Forget about the phony baloney nonsense of how Populist Obama is siding with the middle class against the rich. His real business is playing Silicon Valley off the movie industry, doing the bidding of Wall Street in private as he chides it in public, talking the 99% talk while walking the 1% walk.
Today he's off to Hollywood to placate pouty entertainment plutocrats like Senator-turned-lobbyist Christopher Dodd, who vowed last month to cut off the Obama cash because of the president's failure to support SOPA and PIPA. If you were hoping to catch TV footage of the president crooning with the stars in the next few days, you're out of luck. All the events will be private, unless a millionaire Occupier manages to sneak in and get video.
And now that the paltry foreclosure fraud settlement is apparently a done deal, and Campaign Director Jim Messina has met with banksters to assure them that Obama has no beef with them, the president will go to four back-to-back Wall Street fundraisers in New York on March 1. This is where it gets interesting.
It turns out that one of the $35,800-a-plate soirees will be hosted by regular Obama bundler Ralph Schlosstein, a hedge fund manager who is among a whole slew of financial overlords going public with opposition to the looming Volcker Rule. He is also among the money men whom Messina soothed last week, promising that the president will not be demonizing Wall Street in campaign speeches.
The Rule, which is set to go into effect in July, will ban proprietary trading by banks -- in other words, it will prevent them from trading with their own money rather than for clients. A centerpiece of the Dodd-Frank regulatory overhaul, it says that banks should not make risky wagers while the government guarantees their deposits. It's designed to prevent the kind of bubble which caused the Crash of 2008. Or the kind of unpunished theft allegedly committed by former Senator and Obama Bundler Jon Corzine. But since these kinds of bets are so lucrative for banks, they are howling at the prospect of their profits being reduced in the interest of honesty, fairness and the public good.
Regulatory agencies only have four months to further tweak the Volcker Rule here and there and everywhere. They are being beset from all sides as they decide to either water down an already watered-down bill, or stand firm against the banks. From the L.A. Times:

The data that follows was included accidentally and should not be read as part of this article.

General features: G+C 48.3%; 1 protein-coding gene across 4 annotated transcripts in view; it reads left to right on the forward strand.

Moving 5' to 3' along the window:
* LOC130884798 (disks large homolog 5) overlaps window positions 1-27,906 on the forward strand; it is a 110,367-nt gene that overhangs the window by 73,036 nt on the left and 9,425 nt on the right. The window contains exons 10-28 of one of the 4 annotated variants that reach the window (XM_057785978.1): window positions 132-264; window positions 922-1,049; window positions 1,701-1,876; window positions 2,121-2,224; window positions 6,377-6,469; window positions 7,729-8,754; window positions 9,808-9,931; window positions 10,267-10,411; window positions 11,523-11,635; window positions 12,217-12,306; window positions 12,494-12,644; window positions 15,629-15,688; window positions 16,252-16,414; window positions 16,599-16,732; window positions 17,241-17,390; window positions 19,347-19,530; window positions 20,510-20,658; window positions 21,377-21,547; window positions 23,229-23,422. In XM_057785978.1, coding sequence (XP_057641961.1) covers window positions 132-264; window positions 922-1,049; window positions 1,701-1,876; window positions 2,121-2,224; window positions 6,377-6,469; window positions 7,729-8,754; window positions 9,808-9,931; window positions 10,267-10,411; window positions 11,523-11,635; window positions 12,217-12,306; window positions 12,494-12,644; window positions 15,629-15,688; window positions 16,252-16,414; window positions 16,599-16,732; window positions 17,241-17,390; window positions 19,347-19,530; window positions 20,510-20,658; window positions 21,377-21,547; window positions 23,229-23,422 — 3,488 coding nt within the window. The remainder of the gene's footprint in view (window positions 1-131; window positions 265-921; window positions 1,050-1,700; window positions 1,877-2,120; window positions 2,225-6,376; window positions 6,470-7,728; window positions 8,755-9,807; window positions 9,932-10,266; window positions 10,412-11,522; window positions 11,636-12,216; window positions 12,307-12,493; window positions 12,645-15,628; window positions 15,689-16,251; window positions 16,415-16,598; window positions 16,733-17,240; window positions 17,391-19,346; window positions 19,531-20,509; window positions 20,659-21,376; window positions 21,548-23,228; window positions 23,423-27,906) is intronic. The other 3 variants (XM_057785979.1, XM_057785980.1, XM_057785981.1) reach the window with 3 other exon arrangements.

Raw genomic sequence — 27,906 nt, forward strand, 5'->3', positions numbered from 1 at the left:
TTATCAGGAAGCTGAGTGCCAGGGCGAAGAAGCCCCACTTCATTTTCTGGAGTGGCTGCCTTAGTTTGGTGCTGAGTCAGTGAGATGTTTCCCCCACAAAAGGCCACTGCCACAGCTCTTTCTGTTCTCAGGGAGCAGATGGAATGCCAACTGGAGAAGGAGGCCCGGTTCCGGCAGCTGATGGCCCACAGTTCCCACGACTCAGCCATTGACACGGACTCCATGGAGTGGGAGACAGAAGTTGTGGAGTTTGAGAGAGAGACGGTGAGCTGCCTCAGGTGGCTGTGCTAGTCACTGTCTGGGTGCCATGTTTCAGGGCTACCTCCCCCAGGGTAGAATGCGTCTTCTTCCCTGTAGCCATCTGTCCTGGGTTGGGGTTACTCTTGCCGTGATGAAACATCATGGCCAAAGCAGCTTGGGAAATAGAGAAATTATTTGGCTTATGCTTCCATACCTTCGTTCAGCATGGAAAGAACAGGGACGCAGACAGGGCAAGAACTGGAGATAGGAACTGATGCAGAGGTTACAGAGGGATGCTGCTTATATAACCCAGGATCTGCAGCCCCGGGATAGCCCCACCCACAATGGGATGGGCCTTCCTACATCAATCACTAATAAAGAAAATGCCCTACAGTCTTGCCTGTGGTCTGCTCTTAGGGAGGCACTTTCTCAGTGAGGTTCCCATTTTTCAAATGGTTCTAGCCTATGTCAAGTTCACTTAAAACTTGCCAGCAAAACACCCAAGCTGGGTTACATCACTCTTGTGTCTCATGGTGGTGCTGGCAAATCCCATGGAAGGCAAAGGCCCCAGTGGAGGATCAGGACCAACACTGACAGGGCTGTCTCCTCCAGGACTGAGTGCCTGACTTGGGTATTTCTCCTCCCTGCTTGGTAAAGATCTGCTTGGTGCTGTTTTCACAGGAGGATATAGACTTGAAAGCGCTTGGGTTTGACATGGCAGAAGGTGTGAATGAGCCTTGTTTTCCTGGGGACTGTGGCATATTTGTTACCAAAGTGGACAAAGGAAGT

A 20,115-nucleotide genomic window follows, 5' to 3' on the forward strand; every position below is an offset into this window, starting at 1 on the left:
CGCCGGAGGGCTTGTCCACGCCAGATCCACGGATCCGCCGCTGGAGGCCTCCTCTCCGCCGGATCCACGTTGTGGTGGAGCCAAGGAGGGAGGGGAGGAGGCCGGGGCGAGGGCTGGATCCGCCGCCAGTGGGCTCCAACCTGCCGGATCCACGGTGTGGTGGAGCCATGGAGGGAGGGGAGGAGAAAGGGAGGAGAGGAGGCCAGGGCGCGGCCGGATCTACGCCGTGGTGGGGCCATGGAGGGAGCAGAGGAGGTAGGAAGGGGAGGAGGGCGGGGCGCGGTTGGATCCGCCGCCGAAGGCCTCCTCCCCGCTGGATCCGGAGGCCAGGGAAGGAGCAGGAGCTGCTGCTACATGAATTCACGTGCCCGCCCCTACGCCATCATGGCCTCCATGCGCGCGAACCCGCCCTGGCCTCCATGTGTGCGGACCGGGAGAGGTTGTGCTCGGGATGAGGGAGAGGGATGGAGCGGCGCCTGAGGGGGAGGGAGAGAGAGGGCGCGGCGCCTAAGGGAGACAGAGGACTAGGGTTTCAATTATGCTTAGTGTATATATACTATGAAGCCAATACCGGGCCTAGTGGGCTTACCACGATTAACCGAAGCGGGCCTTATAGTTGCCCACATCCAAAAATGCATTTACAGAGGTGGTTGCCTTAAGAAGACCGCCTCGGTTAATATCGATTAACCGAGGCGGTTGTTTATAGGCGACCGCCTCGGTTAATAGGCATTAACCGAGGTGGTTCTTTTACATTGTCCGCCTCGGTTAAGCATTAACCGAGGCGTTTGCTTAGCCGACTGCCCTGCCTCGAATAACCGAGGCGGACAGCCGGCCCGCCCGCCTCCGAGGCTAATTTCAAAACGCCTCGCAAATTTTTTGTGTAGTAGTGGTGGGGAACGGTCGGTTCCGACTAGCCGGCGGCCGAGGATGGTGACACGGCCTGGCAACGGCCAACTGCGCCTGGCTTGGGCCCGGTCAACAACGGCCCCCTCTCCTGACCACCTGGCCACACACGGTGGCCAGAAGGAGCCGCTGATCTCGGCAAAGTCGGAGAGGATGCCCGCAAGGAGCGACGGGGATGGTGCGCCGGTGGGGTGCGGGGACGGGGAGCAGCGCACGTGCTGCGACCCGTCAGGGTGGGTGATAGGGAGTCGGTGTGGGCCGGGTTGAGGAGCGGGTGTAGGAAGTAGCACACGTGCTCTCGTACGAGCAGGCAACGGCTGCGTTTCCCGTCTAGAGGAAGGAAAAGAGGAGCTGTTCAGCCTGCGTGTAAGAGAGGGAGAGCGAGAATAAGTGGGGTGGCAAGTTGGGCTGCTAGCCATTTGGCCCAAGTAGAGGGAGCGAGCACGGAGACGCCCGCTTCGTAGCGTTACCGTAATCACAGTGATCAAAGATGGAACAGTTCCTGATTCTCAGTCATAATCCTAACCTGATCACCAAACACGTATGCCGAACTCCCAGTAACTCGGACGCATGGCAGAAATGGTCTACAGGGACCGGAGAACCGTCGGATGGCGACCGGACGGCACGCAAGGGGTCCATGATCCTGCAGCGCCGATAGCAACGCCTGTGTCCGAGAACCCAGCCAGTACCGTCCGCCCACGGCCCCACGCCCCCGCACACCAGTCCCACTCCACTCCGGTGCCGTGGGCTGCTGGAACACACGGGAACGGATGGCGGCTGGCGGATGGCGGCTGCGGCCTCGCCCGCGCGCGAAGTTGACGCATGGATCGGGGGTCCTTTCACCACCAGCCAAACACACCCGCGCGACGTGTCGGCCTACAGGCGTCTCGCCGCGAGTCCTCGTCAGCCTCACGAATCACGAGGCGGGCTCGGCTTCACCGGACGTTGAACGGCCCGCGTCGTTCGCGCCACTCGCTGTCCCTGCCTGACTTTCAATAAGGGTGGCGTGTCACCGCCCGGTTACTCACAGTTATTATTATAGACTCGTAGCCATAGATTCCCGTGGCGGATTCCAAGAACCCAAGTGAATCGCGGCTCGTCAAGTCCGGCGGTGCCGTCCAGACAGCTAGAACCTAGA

The passion on both sides of the issue — and the big money that is at stake — are evident in the 14,490 public comments that the SEC had received and posted on its website as of Tuesday. Thousands of those were from private individuals expressing their support for cracking down on Wall Street's risky trading practices.Schlosstein has gone on TV to signal publicly what he will no doubt be whispering privately in the presidential ear as he tantalizingly waves his bundle of cash.
For banks, the debate comes at a particularly sensitive moment. The last few months have been filled with news of layoffs and pay cuts on Wall Street as banks grapple with a raft of newly proposed regulations and continued economic turmoil in Europe.
The proposed Volcker rule puts a number of new limitations on the financial industry. Big banks would be able to own only small stakes in private equity and hedge funds and they would have to do away with any trading desks that trade solely for the profit of the bank.
"Its (the Volcker Rule's) intent is to reduce risk in commercial banking and investment banking,” Schlosstein said today (2/14) in a Bloomberg Television interview with Betty Liu. “But the line between proprietary trading and market-making is almost impossible to draw. You wind up with this incredibly complex regulation with incredibly complex enforcement, all of which will really increase costs for investors and for companies in the U.S.,” Schlosstein said. (waaaaah)The United States Chamber of Commerce has also bundled up corporations to stand in solidarity with Wall Street to protest the Volcker Rule. It may have unintended consequences for profit-hoarding "job creators", they fear. Corporations are people, my friend, etc.
But others, such as pension fund managers, individual citizens and even a few bankers, say the Rule -- even in its current un-tweaked, pre-Schlosstein influenced state -- does not go nearly far enough in reining in the big banks. It is one more weak, and delayed, and meagerly-funded part of the already limp Dodd-Frank financial "reform" bill (yeah, the same Dodd to whom Obama must also now kowtow for even more cash). One former banker who disagrees with Obama's bundler buddy is:
John S. Reed, who ran Citigroup from 1984 to 2000 and has been an outspoken proponent of financial reform, cited the recent cases of MF Global and UBS in his comment letter to make his case for tougher regulation, writing, "When a firm is focused on market gain, it will employ every available device to achieve those gains -- including taking advantage of clients and putting the firm at risk."
In his own way, Reed was a victim of the deregulatory environment on Wall Street that the Volcker rule aims to rein in. He was ousted soon after Citigroup was created in the wake of the repeal of Glass-Steagall in 1999, allowing banking, securities and insurance firms to merge.(See Reed's suggestions for improvement at the above link).
And this from Occupy the SEC, via Firedoglake.
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